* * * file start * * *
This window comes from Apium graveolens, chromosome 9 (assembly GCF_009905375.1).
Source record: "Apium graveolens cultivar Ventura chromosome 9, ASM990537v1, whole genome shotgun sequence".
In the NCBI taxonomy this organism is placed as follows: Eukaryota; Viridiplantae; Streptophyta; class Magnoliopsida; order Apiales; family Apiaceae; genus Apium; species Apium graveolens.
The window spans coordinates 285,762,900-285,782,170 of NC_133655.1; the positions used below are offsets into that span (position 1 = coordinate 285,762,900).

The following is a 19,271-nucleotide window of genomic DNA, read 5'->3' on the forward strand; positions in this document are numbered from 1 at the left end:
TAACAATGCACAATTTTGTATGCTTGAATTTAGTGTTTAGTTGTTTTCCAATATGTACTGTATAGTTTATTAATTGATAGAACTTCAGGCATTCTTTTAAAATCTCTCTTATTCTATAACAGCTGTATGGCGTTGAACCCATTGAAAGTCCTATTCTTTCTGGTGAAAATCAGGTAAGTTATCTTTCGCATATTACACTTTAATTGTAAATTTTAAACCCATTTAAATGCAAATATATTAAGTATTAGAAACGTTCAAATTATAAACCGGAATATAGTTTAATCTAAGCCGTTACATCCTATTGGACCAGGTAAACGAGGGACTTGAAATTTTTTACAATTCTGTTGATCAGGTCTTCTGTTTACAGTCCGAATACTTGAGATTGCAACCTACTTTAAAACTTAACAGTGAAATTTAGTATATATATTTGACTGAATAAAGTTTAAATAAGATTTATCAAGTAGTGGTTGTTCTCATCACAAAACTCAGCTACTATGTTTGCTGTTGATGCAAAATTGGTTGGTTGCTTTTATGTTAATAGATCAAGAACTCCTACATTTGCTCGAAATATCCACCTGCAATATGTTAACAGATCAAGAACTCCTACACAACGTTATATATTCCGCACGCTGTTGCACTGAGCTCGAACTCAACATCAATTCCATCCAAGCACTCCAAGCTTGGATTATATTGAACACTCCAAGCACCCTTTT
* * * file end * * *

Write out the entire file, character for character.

This window comes from Apium graveolens, chromosome 9 (assembly GCF_009905375.1).
Source record: "Apium graveolens cultivar Ventura chromosome 9, ASM990537v1, whole genome shotgun sequence".
In the NCBI taxonomy this organism is placed as follows: Eukaryota; Viridiplantae; Streptophyta; class Magnoliopsida; order Apiales; family Apiaceae; genus Apium; species Apium graveolens.
The window spans coordinates 285,762,900-285,782,170 of NC_133655.1; the positions used below are offsets into that span (position 1 = coordinate 285,762,900).

The following is a 19,271-nucleotide window of genomic DNA, read 5'->3' on the forward strand; positions in this document are numbered from 1 at the left end:
TAACAATGCACAATTTTGTATGCTTGAATTTAGTGTTTAGTTGTTTTCCAATATGTACTGTATAGTTTATTAATTGATAGAACTTCAGGCATTCTTTTAAAATCTCTCTTATTCTATAACAGCTGTATGGCGTTGAACCCATTGAAAGTCCTATTCTTTCTGGTGAAAATCAGGTAAGTTATCTTTCGCATATTACACTTTAATTGTAAATTTTAAACCCATTTAAATGCAAATATATTAAGTATTAGAAACGTTCAAATTATAAACCGGAATATAGTTTAATCTAAGCCGTTACATCCTATTGGACCAGGTAAACGAGGGACTTGAAATTTTTTACAATTCTGTTGATCAGGTCTTCTGTTTACAGTCCGAATACTTGAGATTGCAACCTACTTTAAAACTTAACAGTGAAATTTAGTATATATATTTGACTGAATAAAGTTTAAATAAGATTTATCAAGTAGTGGTTGTTCTCATCACAAAACTCAGCTACTATGTTTGCTGTTGATGCAAAATTGGTTGGTTGCTTTTATGTTAATAGATCAAGAACTCCTACATTTGCTCGAAATATCCACCTGCAATATGTTAACAGATCAAGAACTCCTACACAACGTTATATATTCCGCACGCTGTTGCACTGAGCTCGAACTCAACATCAATTCCATCCAAGCACTCCAAGCTTGGATTATATTGAACACTCCAAGCACCCTTTT